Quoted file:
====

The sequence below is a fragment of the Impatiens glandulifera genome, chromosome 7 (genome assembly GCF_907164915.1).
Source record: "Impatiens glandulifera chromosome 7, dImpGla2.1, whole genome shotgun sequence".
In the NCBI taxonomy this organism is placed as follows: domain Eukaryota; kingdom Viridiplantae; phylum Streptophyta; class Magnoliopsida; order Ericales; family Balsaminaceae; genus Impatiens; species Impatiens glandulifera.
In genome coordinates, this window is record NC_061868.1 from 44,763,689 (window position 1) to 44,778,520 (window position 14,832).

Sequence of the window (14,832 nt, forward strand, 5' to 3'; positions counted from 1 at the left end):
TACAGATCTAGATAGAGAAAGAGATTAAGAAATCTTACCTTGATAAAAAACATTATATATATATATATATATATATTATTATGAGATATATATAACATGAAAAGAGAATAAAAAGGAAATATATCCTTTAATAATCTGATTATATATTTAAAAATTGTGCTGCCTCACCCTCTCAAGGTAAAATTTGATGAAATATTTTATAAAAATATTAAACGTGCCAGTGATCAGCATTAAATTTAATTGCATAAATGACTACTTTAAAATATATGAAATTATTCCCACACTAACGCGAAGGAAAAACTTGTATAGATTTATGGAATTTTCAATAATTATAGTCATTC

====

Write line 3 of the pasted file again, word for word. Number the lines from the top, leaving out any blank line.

In the NCBI taxonomy this organism is placed as follows: domain Eukaryota; kingdom Viridiplantae; phylum Streptophyta; class Magnoliopsida; order Ericales; family Balsaminaceae; genus Impatiens; species Impatiens glandulifera.